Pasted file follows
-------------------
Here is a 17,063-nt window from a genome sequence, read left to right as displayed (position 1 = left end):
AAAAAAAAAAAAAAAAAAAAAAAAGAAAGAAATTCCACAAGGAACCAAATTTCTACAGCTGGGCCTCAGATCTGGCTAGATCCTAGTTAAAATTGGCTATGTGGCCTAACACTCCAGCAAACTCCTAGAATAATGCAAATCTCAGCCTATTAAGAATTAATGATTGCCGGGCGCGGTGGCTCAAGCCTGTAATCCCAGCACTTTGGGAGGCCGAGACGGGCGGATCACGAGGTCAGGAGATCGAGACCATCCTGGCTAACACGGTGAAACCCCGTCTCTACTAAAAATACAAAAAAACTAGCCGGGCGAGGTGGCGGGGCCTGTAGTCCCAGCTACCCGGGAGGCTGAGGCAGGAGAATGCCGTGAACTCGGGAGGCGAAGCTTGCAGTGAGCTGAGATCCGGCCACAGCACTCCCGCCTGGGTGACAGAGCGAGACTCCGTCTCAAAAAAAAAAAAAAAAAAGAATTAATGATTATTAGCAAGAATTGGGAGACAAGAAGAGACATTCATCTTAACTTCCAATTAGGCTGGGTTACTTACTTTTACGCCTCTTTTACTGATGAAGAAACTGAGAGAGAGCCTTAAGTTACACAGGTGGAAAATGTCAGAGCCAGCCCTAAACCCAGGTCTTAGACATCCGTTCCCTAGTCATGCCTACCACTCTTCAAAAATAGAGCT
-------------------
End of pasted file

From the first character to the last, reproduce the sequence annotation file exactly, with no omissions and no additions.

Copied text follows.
Here is a 17,063-nt window from a genome sequence, read left to right as displayed (position 1 = left end):
AAAAAAAAAAAAAAAAAAAAAAAAGAAAGAAATTCCACAAGGAACCAAATTTCTACAGCTGGGCCTCAGATCTGGCTAGATCCTAGTTAAAATTGGCTATGTGGCCTAACACTCCAGCAAACTCCTAGAATAATGCAAATCTCAGCCTATTAAGAATTAATGATTGCCGGGCGCGGTGGCTCAAGCCTGTAATCCCAGCACTTTGGGAGGCCGAGACGGGCGGATCACGAGGTCAGGAGATCGAGACCATCCTGGCTAACACGGTGAAACCCCGTCTCTACTAAAAATACAAAAAAACTAGCCGGGCGAGGTGGCGGGGCCTGTAGTCCCAGCTACCCGGGAGGCTGAGGCAGGAGAATGCCGTGAACTCGGGAGGCGAAGCTTGCAGTGAGCTGAGATCCGGCCACAGCACTCCCGCCTGGGTGACAGAGCGAGACTCCGTCTCAAAAAAAAAAAAAAAAAAGAATTAATGATTATTAGCAAGAATTGGGAGACAAGAAGAGACATTCATCTTAACTTCCAATTAGGCTGGGTTACTTACTTTTACGCCTCTTTTACTGATGAAGAAACTGAGAGAGAGCCTTAAGTTACACAGGTGGAAAATGTCAGAGCCAGCCCTAAACCCAGGTCTTAGACATCCGTTCCCTAGTCATGCCTACCACTCTTCAAAAATAGAGCT